This week, I’d like to draw attention to a few specific resources I’ve come across for the global classroom.
The first comes from the World Digital Library, which I discovered thanks to a participant in one of my e-courses. This is a pretty incredible resource–it contains visual images of ancient literary materials from all over the world, is multilingual and authentic, and certainly appeals to bookies like me! I can imagine endless explorations and learning coming from a site like this, and it would enrich any classroom.
Photographs can be a powerful window into the world, and I still remember being fascinated by National Geographic images when I was a child. NG continues to offer some of the best global photography available, and like 360Cities, it offers a way to develop visual and cultural literacy skills.
I used photographs two ways in my classroom–as prompts for creative writing, and as exercises in cultural literacy (and foreign language use). Years ago, I saw a woman at a conference talk about deconstructing images for Background, Props/Objects, Clothing, Expression and Gesture. I added the PBL-style “wonders” as well, encouraging students to ask questions about what they couldn’t see or understand, what they were left wondering about.
Frontline is airing an incredible new documentary online, in partnership with PBS. In “Outlawed in Pakistan,” we see a young Pakistani woman confront her rapists in court. This is an incredible documentary which students could benefit from seeing, as it gives a real and personal look at the experience of women in Pakistan.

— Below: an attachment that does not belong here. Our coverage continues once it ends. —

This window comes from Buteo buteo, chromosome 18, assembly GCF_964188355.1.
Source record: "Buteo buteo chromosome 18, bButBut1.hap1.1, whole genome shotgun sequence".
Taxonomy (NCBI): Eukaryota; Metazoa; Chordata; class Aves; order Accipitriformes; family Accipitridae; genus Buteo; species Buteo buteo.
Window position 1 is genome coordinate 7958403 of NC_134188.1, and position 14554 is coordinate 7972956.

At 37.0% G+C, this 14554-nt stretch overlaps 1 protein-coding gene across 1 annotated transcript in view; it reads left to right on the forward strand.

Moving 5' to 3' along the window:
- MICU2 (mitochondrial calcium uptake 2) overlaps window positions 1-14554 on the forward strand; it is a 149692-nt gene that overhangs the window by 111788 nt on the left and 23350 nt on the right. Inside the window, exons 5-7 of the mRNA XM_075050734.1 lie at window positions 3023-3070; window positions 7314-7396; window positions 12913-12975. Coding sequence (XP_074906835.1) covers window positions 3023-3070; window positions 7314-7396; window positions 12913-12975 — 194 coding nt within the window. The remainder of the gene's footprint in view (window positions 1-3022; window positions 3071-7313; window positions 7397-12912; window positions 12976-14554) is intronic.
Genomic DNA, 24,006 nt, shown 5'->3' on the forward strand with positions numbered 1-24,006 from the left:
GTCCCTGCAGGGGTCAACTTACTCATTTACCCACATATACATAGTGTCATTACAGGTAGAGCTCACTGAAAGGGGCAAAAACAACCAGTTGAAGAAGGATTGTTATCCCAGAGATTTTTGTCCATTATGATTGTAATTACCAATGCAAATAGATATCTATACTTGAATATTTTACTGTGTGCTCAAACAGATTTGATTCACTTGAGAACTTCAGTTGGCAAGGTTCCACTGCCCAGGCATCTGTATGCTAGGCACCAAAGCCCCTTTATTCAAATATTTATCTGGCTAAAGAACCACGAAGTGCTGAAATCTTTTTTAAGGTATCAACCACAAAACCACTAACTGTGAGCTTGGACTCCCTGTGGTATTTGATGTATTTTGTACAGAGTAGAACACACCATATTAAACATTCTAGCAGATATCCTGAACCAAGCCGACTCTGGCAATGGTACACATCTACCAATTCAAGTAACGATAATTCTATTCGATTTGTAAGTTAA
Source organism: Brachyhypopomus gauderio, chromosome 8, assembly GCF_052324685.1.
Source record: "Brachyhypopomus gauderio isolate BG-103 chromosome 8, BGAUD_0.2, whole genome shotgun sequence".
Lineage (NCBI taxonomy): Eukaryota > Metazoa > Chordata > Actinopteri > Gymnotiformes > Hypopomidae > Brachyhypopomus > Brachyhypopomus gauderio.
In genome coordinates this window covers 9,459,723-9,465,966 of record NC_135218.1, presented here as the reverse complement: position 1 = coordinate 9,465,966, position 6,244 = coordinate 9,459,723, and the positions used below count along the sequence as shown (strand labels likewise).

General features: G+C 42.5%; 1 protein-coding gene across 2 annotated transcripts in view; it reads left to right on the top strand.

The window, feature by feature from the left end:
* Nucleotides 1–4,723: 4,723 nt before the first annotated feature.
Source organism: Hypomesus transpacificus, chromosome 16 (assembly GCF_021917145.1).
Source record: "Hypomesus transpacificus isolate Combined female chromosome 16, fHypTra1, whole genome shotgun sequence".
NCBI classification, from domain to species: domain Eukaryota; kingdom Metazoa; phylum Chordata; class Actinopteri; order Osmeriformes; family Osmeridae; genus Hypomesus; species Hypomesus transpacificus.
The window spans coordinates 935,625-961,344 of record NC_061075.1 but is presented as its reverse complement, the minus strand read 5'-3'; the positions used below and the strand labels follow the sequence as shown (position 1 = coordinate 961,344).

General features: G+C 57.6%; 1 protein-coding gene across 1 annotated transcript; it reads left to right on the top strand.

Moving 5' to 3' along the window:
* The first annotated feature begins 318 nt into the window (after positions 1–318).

Hat tip to Upworthy for sharing this incredible resource–I encourage educators to subscribe to their emails, so that these resources cross your desk every day!
Finally, I want to offer a shout out to the United Nations Foundation for a powerful new graphic about their work to support the needs of women globally. I was president of the United Nations Association in Denver for many years, as well as sponsoring the Model UN club in my school. I remain convinced that no matter what you might think about the effectiveness of the UN itself, exposing students to their work is incredibly valuable and can help students understand the complexity of solving global issues.
In this case, the UNF offers a very clear sense of how many global challenges really do tie back to the needs of women in particular. An image like this could provoke powerful discussion and inquiry for students.